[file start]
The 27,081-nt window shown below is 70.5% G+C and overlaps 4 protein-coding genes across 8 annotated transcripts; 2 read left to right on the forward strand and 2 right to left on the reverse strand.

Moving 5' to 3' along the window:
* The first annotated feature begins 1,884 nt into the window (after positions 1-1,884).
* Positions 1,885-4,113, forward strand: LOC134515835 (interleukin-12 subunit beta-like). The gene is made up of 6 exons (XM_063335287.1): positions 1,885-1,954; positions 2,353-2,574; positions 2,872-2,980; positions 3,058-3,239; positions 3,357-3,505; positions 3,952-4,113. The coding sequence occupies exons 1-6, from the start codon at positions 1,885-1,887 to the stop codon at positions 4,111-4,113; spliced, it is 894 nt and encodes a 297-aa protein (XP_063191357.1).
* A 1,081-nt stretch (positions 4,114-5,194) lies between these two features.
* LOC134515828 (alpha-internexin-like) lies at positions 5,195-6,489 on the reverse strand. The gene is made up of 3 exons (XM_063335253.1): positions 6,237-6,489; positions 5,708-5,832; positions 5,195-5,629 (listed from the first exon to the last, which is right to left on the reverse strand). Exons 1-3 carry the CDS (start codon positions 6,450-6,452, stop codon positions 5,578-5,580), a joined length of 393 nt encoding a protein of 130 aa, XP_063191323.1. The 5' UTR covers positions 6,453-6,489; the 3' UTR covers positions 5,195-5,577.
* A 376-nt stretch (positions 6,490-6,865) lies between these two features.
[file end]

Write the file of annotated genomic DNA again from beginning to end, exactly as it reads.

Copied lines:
The 27,081-nt window shown below is 70.5% G+C and overlaps 4 protein-coding genes across 8 annotated transcripts; 2 read left to right on the forward strand and 2 right to left on the reverse strand.

Moving 5' to 3' along the window:
* The first annotated feature begins 1,884 nt into the window (after positions 1-1,884).
* Positions 1,885-4,113, forward strand: LOC134515835 (interleukin-12 subunit beta-like). The gene is made up of 6 exons (XM_063335287.1): positions 1,885-1,954; positions 2,353-2,574; positions 2,872-2,980; positions 3,058-3,239; positions 3,357-3,505; positions 3,952-4,113. The coding sequence occupies exons 1-6, from the start codon at positions 1,885-1,887 to the stop codon at positions 4,111-4,113; spliced, it is 894 nt and encodes a 297-aa protein (XP_063191357.1).
* A 1,081-nt stretch (positions 4,114-5,194) lies between these two features.
* LOC134515828 (alpha-internexin-like) lies at positions 5,195-6,489 on the reverse strand. The gene is made up of 3 exons (XM_063335253.1): positions 6,237-6,489; positions 5,708-5,832; positions 5,195-5,629 (listed from the first exon to the last, which is right to left on the reverse strand). Exons 1-3 carry the CDS (start codon positions 6,450-6,452, stop codon positions 5,578-5,580), a joined length of 393 nt encoding a protein of 130 aa, XP_063191323.1. The 5' UTR covers positions 6,453-6,489; the 3' UTR covers positions 5,195-5,577.
* A 376-nt stretch (positions 6,490-6,865) lies between these two features.